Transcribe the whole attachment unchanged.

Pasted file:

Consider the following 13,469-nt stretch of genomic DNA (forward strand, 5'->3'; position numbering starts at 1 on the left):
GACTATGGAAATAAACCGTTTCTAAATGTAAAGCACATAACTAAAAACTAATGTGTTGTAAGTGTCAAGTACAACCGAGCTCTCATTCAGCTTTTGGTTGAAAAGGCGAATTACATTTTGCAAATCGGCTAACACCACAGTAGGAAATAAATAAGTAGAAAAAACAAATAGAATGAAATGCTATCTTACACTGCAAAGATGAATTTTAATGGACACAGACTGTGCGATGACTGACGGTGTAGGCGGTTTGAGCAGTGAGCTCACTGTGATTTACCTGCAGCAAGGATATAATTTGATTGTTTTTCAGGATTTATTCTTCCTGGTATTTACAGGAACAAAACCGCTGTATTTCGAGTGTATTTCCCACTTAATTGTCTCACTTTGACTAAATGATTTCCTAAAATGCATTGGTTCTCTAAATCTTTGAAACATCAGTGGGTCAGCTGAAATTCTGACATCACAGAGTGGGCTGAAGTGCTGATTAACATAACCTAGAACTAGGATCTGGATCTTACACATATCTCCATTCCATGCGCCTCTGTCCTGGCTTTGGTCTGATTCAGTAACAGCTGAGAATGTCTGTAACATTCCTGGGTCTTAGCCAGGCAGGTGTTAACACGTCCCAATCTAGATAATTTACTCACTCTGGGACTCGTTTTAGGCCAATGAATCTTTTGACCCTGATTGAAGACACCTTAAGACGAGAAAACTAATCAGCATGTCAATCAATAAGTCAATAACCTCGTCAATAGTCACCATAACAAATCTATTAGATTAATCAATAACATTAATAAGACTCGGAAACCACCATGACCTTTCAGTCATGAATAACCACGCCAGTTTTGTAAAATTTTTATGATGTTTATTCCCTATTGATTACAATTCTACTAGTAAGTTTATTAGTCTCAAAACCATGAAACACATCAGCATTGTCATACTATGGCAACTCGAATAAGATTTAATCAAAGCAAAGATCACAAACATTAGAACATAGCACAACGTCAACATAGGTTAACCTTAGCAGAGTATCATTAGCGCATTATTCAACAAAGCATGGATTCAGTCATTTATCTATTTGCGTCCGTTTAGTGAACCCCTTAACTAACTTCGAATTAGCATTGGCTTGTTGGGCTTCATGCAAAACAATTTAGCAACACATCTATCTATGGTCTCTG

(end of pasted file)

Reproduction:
Consider the following 13,469-nt stretch of genomic DNA (forward strand, 5'->3'; position numbering starts at 1 on the left):
GACTATGGAAATAAACCGTTTCTAAATGTAAAGCACATAACTAAAAACTAATGTGTTGTAAGTGTCAAGTACAACCGAGCTCTCATTCAGCTTTTGGTTGAAAAGGCGAATTACATTTTGCAAATCGGCTAACACCACAGTAGGAAATAAATAAGTAGAAAAAACAAATAGAATGAAATGCTATCTTACACTGCAAAGATGAATTTTAATGGACACAGACTGTGCGATGACTGACGGTGTAGGCGGTTTGAGCAGTGAGCTCACTGTGATTTACCTGCAGCAAGGATATAATTTGATTGTTTTTCAGGATTTATTCTTCCTGGTATTTACAGGAACAAAACCGCTGTATTTCGAGTGTATTTCCCACTTAATTGTCTCACTTTGACTAAATGATTTCCTAAAATGCATTGGTTCTCTAAATCTTTGAAACATCAGTGGGTCAGCTGAAATTCTGACATCACAGAGTGGGCTGAAGTGCTGATTAACATAACCTAGAACTAGGATCTGGATCTTACACATATCTCCATTCCATGCGCCTCTGTCCTGGCTTTGGTCTGATTCAGTAACAGCTGAGAATGTCTGTAACATTCCTGGGTCTTAGCCAGGCAGGTGTTAACACGTCCCAATCTAGATAATTTACTCACTCTGGGACTCGTTTTAGGCCAATGAATCTTTTGACCCTGATTGAAGACACCTTAAGACGAGAAAACTAATCAGCATGTCAATCAATAAGTCAATAACCTCGTCAATAGTCACCATAACAAATCTATTAGATTAATCAATAACATTAATAAGACTCGGAAACCACCATGACCTTTCAGTCATGAATAACCACGCCAGTTTTGTAAAATTTTTATGATGTTTATTCCCTATTGATTACAATTCTACTAGTAAGTTTATTAGTCTCAAAACCATGAAACACATCAGCATTGTCATACTATGGCAACTCGAATAAGATTTAATCAAAGCAAAGATCACAAACATTAGAACATAGCACAACGTCAACATAGGTTAACCTTAGCAGAGTATCATTAGCGCATTATTCAACAAAGCATGGATTCAGTCATTTATCTATTTGCGTCCGTTTAGTGAACCCCTTAACTAACTTCGAATTAGCATTGGCTTGTTGGGCTTCATGCAAAACAATTTAGCAACACATCTATCTATGGTCTCTG